I’ve been trying to write a review of Graham Robb’s biography of Arthur Rimbaud for my Goodreads page, and all I can come up with is “When I regress, I want to be Rimbaud.”
I am fascinated with the artistic mind. There’s an ongoing debate about whether insanity breeds genius or vice versa, but it’s clear that minds which produce remarkable art don’t fire on the same synapses as most. I think one has to see the world at a slight tilt to uncover the potential of what could be in what is. It’s what causes the “artistic temperament” – the moods, the inclination to enjoy things that even further skew perception, the disregard for anything that interrupts focus, including practical matters of paying bills and observing social niceties.
A certain dedicated motivation is required to create on that level. We assume they’re being difficult or are just plain crazy, when I think the truth is not so simply measured. Rimbaud is known as the enfant terrible of the decadents, and he became the go-to icon of those who only dream of such ballsy indifference (backed by the credibility of incredible gifts, of course). It all seems very romantic and attractive. It is very romantic and attractive, looking at it from this side, but I have no idea of what it was like to be in his head. Seems to me he lived a relentless life from beginning to end, a sort of hard-won freedom.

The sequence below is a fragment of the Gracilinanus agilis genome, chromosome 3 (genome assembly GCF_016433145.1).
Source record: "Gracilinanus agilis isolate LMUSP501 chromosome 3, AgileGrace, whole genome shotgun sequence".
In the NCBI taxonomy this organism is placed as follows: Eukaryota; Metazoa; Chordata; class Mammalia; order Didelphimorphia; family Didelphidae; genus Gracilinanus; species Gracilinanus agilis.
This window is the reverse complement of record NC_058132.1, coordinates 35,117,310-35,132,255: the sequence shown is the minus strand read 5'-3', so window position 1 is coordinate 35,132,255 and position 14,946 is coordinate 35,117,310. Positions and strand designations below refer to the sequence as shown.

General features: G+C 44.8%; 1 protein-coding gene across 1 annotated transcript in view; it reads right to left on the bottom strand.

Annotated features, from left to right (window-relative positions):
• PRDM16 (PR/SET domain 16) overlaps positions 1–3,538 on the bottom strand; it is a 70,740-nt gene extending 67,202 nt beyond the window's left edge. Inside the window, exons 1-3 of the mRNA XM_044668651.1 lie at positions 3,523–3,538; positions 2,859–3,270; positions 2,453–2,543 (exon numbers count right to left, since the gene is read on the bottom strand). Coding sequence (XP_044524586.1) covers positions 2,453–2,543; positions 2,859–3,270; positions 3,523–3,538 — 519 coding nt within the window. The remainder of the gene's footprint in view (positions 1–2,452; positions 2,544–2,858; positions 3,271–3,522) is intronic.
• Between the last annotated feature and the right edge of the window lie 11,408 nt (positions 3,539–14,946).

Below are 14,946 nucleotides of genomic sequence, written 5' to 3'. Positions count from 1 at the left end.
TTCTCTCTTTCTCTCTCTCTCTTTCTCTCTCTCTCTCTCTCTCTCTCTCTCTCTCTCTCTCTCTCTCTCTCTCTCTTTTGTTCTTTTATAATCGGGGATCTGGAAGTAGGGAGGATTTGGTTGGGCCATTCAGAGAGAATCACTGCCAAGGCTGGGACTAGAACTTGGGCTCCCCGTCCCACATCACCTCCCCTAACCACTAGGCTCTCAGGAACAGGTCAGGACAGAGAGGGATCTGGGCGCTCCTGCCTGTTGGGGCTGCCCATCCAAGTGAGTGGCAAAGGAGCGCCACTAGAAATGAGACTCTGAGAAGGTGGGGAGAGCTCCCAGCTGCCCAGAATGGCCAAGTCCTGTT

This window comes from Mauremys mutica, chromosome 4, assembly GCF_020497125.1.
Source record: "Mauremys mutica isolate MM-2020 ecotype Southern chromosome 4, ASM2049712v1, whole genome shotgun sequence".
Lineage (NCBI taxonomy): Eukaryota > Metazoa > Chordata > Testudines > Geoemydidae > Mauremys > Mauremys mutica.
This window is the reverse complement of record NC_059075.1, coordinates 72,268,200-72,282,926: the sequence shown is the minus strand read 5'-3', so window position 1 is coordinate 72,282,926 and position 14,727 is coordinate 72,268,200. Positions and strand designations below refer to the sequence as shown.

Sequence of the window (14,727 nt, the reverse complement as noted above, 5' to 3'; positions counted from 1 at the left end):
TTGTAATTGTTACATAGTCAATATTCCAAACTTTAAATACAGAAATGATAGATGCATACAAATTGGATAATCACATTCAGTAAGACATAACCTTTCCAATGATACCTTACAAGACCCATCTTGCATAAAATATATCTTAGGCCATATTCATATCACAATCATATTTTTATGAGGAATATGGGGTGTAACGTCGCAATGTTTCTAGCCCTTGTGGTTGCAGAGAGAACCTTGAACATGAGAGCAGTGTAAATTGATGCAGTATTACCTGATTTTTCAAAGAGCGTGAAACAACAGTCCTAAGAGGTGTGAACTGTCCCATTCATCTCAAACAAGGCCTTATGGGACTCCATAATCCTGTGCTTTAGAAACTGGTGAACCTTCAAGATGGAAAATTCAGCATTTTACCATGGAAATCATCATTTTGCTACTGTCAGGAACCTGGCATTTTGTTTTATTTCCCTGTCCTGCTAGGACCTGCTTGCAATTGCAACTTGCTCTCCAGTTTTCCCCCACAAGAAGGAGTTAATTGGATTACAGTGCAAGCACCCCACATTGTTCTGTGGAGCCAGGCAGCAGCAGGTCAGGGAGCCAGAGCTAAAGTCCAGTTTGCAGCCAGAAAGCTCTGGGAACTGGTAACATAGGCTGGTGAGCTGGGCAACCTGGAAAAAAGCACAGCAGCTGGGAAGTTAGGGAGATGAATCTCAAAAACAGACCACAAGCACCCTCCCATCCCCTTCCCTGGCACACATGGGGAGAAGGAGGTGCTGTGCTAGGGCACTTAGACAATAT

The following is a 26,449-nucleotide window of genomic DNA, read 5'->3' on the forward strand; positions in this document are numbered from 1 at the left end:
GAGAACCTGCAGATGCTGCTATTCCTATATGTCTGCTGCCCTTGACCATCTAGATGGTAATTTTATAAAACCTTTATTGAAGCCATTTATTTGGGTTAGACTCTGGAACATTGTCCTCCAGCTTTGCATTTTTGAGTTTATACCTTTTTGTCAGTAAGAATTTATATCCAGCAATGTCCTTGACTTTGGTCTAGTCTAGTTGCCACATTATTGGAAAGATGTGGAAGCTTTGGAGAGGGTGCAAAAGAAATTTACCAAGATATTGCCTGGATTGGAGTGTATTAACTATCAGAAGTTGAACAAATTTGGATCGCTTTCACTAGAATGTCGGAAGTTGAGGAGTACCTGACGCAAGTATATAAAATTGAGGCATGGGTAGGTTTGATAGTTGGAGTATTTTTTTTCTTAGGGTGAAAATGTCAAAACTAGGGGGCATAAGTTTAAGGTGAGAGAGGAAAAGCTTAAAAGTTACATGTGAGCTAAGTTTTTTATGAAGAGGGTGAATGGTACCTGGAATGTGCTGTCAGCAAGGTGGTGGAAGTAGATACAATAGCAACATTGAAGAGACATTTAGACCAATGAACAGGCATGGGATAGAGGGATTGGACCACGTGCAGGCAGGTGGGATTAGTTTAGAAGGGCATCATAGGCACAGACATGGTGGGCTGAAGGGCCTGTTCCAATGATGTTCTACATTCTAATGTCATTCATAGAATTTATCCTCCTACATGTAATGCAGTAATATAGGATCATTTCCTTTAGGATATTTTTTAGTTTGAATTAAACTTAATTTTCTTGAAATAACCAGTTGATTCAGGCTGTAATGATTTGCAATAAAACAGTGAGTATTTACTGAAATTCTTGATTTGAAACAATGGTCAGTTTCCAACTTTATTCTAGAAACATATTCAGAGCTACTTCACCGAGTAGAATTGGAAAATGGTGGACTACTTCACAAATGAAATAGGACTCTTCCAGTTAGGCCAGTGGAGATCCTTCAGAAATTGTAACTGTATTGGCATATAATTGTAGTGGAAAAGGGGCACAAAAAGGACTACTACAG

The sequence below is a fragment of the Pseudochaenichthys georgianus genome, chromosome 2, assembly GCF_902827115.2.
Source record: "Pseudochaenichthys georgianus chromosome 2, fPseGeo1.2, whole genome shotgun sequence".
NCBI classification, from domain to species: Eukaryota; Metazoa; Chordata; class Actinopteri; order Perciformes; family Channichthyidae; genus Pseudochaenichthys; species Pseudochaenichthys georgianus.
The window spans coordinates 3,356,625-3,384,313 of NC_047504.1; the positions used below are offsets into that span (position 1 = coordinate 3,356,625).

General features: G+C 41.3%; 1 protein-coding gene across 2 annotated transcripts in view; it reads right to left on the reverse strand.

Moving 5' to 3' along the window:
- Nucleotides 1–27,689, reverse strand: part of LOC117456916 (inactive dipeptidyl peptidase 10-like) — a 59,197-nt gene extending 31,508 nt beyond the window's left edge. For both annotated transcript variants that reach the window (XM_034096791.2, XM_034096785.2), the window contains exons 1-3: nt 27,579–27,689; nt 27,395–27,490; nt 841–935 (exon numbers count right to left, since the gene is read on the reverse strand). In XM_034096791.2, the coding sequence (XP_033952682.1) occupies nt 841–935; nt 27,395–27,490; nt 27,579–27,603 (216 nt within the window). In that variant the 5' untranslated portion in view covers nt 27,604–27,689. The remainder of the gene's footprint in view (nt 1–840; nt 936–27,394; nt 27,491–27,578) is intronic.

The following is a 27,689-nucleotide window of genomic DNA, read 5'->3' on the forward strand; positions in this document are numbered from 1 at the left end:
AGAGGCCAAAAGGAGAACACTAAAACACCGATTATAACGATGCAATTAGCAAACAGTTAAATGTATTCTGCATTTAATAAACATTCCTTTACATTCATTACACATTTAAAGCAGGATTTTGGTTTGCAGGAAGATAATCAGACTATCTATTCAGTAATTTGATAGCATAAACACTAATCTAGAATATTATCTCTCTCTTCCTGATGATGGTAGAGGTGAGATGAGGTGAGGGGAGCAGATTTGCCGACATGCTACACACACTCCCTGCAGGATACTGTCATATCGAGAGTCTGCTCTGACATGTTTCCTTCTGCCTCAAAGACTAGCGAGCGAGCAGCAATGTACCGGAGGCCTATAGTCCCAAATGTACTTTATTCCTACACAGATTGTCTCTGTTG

I guess the question is whether the legend is worth the difficulty in getting there. He certainly knew nothing of his upcoming immortality when he was slumming it around the streets of Paris, and ultimately dying in pain and delirium. I really doubt he would’ve cared. But if he had to trade in his brief fling with poetic genius for an easier road? No fucking way. He did what he did not as pretense or precursor to fame, but because he could. Experience is what he was after, in his writing and in the way he lived his life.
So maybe I should change that first line to “When I truly want to be Rimbaud, I will progress.”
I ran away, hands stuck in pockets that seemed
All holes; my jacket was a holey ghost as well.
I followed you, Muse! Beneath your spell,
Oh, la, la, what glorious loves I dreamed!
I tore my shirt; I threw away my tie.
Dreamy Hop o’ my Thumb, I made rhymes
As I ran. I slept out most of the time.
The stars above me rustled through the sky.
I heard them on the roadsides where I stopped
Those fine September nights, when the dew dropped
On my face and I licked it to get drunk.
I made up rhymes in dark and scary places,
And like a lyre I plucked the tired laces
Of my worn-out shoes, one foot beneath my heart.